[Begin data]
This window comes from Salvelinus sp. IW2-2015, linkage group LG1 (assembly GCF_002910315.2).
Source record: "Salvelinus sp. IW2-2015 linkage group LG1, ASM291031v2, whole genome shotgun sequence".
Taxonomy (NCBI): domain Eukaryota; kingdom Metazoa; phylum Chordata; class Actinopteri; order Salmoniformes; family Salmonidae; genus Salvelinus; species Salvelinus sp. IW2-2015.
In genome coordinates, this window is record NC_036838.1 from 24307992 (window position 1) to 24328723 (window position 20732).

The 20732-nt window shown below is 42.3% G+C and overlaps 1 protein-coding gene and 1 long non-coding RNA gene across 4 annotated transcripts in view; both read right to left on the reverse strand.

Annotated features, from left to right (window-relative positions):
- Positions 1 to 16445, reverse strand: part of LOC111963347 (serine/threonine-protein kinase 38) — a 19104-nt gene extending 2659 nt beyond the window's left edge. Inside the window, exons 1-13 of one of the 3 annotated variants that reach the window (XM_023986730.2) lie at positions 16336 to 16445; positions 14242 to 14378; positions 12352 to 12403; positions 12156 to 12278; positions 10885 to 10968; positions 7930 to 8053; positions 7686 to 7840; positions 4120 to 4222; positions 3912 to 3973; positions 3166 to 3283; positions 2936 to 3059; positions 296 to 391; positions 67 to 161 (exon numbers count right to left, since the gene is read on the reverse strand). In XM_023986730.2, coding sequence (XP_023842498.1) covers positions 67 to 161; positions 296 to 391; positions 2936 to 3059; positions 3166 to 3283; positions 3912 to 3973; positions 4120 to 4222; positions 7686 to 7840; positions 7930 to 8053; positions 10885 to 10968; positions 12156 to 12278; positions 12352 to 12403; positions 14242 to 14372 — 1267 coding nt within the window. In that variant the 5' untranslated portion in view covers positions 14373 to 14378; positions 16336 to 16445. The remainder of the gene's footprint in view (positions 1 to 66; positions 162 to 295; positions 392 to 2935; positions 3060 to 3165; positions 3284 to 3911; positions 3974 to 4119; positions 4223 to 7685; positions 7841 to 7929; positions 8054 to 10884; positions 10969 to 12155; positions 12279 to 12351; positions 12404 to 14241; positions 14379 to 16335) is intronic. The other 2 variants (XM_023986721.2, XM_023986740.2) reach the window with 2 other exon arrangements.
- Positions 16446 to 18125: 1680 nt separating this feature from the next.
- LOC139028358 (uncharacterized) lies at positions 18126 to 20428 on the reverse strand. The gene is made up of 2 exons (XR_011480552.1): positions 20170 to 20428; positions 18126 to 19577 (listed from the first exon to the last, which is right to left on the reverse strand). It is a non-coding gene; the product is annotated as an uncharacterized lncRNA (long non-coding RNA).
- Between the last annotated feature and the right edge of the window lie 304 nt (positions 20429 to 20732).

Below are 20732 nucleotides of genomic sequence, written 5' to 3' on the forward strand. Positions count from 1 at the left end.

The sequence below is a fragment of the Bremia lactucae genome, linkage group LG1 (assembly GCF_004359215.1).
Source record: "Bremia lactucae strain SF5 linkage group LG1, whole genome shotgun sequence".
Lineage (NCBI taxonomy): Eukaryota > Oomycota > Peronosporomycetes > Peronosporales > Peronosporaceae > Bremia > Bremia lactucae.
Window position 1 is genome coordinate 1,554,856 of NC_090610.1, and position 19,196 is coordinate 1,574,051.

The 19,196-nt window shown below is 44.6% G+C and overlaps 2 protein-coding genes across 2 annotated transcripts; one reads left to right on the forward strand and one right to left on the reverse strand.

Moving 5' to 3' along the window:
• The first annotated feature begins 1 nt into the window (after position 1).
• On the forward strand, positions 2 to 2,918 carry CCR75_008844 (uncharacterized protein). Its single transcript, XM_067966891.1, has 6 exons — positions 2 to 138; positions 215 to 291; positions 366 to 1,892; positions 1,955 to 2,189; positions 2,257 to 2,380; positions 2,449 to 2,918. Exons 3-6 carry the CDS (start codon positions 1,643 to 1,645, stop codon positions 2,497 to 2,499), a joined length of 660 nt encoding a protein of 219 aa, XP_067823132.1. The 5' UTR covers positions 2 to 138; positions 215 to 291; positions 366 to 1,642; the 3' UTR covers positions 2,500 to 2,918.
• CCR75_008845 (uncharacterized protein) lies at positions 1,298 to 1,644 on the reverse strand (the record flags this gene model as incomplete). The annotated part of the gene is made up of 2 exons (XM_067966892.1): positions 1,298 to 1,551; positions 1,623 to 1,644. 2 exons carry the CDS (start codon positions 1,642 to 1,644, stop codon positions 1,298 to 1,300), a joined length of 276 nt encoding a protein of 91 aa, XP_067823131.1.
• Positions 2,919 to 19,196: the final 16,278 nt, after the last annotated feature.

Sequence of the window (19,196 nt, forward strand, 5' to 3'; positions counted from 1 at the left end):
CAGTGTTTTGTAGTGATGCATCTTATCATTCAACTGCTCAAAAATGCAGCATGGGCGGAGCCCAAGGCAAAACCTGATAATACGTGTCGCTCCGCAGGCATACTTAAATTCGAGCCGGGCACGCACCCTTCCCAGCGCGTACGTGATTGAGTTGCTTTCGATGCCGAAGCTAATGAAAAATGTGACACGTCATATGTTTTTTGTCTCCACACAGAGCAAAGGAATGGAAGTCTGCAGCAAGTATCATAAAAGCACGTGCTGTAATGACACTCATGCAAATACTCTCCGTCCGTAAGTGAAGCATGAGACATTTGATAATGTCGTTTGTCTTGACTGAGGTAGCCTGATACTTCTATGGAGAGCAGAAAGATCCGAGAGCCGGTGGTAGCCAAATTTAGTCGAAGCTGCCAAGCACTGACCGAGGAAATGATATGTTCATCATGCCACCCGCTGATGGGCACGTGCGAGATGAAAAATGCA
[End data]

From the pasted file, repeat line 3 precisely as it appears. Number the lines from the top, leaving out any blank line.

Taxonomy (NCBI): domain Eukaryota; kingdom Metazoa; phylum Chordata; class Actinopteri; order Salmoniformes; family Salmonidae; genus Salvelinus; species Salvelinus sp. IW2-2015.